- Ellison Model – Named after Oracle's Larry Ellison, who did this for over 50 years in one of the most amazing executive and entrepreneurial runs in history, this model is where the founder runs the show from end to end with no #2. Founders who pull this off are able to hire strong functional managers, weave them into an operating team and grow as leaders with the help of these strong managers. Steve Kaufer of TripAdvisor is 15 years into running on this model and going strong.
- Zuckerberg Model – Named after Facebook's Mark Zuckerberg, this model is where the founder hires a #2 early on so (e.g., Sheryl Sandberg) that they can focus on one aspect of the business (e.g., product), while letting the #2 run most of the day-to-day operations. You sometimes hear board members talking to each other in short hand about this model when they say, "we need our Sheryl".
- Schmidt Model – Named after Google's Eric Schmidt, this model is where the board hires a professional CEO early on to provide company leadership to build the company around the founder's early vision (e.g., Sergei Brin and Larry Page). Schmidt joined Google initially as chairman and then 6 months later as CEO. That is VC playbook 101: get the CEO-in-waiting on the board, let the founders and them get acquainted, and then see if you can make a match. But even with the new CEO in place, the founders should remain deeply involved and lead major initiatives (e.g., the founder becomes CTO). And, in a few rare cases, founders return to run the company after the CEO retires, now that they have had time to grow as leaders (e.g., Akamai – where founder Tom Leighton succeeded operational CEO Paul Sagan, and of course Google, where Page succeeded Schmidt).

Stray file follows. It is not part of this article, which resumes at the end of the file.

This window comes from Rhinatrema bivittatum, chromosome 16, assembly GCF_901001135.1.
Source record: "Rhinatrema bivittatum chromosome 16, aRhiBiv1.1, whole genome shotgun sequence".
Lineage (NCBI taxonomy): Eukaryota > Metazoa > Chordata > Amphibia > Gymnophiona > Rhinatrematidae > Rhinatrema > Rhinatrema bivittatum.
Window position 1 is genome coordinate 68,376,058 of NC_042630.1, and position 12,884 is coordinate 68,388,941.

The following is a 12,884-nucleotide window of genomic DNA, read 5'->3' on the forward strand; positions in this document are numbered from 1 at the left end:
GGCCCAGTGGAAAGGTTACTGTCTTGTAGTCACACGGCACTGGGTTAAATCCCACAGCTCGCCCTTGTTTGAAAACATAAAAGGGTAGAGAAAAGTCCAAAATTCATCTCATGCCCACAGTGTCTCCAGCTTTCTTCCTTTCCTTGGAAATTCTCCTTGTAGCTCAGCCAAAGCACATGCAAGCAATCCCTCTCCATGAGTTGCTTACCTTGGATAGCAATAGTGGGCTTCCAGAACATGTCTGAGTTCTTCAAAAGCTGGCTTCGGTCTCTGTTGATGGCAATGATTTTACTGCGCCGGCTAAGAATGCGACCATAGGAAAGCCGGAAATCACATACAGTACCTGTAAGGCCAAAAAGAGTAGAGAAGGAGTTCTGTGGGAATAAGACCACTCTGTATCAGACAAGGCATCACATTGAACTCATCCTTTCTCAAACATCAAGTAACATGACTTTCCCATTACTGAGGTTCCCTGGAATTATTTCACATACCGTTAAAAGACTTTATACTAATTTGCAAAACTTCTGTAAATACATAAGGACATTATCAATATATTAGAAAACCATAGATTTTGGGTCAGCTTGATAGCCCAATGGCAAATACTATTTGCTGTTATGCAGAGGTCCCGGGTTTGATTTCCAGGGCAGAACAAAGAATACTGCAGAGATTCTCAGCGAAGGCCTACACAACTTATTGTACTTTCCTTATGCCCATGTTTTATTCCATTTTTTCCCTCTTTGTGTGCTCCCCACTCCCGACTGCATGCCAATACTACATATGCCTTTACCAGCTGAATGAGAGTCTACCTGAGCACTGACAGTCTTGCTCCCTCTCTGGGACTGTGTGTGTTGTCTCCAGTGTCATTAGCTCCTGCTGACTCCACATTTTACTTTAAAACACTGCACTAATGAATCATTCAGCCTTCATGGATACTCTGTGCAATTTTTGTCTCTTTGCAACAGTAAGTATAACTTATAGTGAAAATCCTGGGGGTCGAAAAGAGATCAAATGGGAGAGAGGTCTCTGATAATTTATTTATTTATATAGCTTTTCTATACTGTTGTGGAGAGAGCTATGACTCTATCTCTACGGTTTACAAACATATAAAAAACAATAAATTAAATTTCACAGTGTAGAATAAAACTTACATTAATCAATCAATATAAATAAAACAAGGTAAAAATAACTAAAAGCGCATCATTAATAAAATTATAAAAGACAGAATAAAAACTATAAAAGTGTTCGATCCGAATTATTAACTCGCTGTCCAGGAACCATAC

I have implemented each of these models in my portfolio. The right model varies based on the circumstances, obviously, and most importantly based on the makeup of the founder and what they are good at and what they love to do. Good founders realize early on that there is a Start Up Law of Comparative Advantage and that they need to quickly figure out what they are uniquely awesome at and hire the right complimentary team around them.
I find the old school model of shoving the founder aside happens only in rare situations. More typically, early investors focus on employing one of these three models to keep the founder(s) close to the business and put the right team in place around them to allow the company to successfully evolve and grow.